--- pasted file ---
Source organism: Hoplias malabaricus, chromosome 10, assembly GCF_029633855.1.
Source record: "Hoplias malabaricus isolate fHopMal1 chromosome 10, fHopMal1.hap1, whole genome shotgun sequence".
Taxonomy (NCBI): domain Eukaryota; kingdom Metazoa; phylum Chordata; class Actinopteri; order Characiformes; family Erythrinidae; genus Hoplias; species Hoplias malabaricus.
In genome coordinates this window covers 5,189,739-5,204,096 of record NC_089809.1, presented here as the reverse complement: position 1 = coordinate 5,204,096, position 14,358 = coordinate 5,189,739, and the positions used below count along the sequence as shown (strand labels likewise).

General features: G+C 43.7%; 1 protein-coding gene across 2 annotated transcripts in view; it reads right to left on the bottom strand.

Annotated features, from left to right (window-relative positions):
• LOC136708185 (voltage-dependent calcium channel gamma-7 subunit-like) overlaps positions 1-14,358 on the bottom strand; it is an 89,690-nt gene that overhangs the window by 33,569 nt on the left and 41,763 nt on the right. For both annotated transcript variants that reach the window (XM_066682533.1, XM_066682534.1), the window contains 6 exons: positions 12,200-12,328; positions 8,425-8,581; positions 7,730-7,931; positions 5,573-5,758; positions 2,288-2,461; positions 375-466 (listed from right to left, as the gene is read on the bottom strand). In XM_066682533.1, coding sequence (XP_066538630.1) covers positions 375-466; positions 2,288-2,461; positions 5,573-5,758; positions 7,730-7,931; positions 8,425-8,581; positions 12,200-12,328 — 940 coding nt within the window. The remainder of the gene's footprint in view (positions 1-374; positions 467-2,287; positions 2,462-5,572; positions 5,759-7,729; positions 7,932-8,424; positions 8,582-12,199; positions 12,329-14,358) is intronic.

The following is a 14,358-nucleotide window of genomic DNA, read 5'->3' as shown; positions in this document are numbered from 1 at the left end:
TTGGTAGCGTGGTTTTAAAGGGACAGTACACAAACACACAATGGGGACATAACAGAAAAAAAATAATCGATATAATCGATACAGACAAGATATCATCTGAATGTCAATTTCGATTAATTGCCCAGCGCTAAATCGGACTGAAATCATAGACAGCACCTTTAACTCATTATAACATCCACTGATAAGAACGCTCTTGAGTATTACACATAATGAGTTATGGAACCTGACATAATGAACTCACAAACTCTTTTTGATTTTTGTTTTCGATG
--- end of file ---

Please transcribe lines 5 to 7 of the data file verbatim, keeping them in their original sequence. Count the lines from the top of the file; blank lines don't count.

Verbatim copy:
General features: G+C 43.7%; 1 protein-coding gene across 2 annotated transcripts in view; it reads right to left on the bottom strand.

Annotated features, from left to right (window-relative positions):
• LOC136708185 (voltage-dependent calcium channel gamma-7 subunit-like) overlaps positions 1-14,358 on the bottom strand; it is an 89,690-nt gene that overhangs the window by 33,569 nt on the left and 41,763 nt on the right. For both annotated transcript variants that reach the window (XM_066682533.1, XM_066682534.1), the window contains 6 exons: positions 12,200-12,328; positions 8,425-8,581; positions 7,730-7,931; positions 5,573-5,758; positions 2,288-2,461; positions 375-466 (listed from right to left, as the gene is read on the bottom strand). In XM_066682533.1, coding sequence (XP_066538630.1) covers positions 375-466; positions 2,288-2,461; positions 5,573-5,758; positions 7,730-7,931; positions 8,425-8,581; positions 12,200-12,328 — 940 coding nt within the window. The remainder of the gene's footprint in view (positions 1-374; positions 467-2,287; positions 2,462-5,572; positions 5,759-7,729; positions 7,932-8,424; positions 8,582-12,199; positions 12,329-14,358) is intronic.